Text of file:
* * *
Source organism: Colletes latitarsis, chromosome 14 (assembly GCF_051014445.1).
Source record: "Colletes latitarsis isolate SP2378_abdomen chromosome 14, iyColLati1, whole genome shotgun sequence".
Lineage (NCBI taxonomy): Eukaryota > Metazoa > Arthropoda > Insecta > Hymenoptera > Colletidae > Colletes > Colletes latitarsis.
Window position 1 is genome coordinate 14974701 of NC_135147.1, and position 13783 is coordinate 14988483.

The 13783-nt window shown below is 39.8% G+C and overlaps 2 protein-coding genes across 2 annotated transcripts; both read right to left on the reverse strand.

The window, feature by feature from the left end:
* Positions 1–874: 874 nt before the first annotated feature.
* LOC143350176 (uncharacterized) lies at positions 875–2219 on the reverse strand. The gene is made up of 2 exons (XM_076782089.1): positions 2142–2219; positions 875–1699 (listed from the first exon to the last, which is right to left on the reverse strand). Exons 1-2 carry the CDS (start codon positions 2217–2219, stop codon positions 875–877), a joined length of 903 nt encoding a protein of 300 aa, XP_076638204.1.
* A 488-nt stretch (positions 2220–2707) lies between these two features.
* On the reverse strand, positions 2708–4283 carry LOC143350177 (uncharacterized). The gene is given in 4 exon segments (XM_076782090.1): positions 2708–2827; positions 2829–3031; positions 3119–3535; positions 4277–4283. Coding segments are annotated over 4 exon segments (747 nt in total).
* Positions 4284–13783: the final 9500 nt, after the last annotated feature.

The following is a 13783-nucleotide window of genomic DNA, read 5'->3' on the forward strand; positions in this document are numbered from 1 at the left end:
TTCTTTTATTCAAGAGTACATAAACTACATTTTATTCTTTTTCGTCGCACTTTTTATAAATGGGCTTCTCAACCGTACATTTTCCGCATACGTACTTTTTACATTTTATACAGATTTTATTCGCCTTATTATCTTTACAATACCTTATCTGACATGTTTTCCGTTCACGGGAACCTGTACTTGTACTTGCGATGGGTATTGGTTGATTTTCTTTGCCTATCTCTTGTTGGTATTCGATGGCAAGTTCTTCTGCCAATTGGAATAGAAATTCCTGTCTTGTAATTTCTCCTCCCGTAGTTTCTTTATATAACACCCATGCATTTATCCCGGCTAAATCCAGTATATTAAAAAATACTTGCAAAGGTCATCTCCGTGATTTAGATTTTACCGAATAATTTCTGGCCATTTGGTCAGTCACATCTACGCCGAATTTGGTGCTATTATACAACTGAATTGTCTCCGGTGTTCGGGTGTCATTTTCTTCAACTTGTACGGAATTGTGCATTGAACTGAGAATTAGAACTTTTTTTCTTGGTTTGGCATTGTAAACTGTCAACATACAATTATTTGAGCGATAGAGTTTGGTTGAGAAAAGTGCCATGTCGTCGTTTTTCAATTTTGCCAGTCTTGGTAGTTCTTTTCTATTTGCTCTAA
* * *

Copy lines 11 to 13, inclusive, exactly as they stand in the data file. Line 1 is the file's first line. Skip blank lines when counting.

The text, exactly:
* Positions 4284–13783: the final 9500 nt, after the last annotated feature.

The following is a 13783-nucleotide window of genomic DNA, read 5'->3' on the forward strand; positions in this document are numbered from 1 at the left end:
TTCTTTTATTCAAGAGTACATAAACTACATTTTATTCTTTTTCGTCGCACTTTTTATAAATGGGCTTCTCAACCGTACATTTTCCGCATACGTACTTTTTACATTTTATACAGATTTTATTCGCCTTATTATCTTTACAATACCTTATCTGACATGTTTTCCGTTCACGGGAACCTGTACTTGTACTTGCGATGGGTATTGGTTGATTTTCTTTGCCTATCTCTTGTTGGTATTCGATGGCAAGTTCTTCTGCCAATTGGAATAGAAATTCCTGTCTTGTAATTTCTCCTCCCGTAGTTTCTTTATATAACACCCATGCATTTATCCCGGCTAAATCCAGTATATTAAAAAATACTTGCAAAGGTCATCTCCGTGATTTAGATTTTACCGAATAATTTCTGGCCATTTGGTCAGTCACATCTACGCCGAATTTGGTGCTATTATACAACTGAATTGTCTCCGGTGTTCGGGTGTCATTTTCTTCAACTTGTACGGAATTGTGCATTGAACTGAGAATTAGAACTTTTTTTCTTGGTTTGGCATTGTAAACTGTCAACATACAATTATTTGAGCGATAGAGTTTGGTTGAGAAAAGTGCCATGTCGTCGTTTTTCAATTTTGCCAGTCTTGGTAGTTCTTTTCTATTTGCTCTAA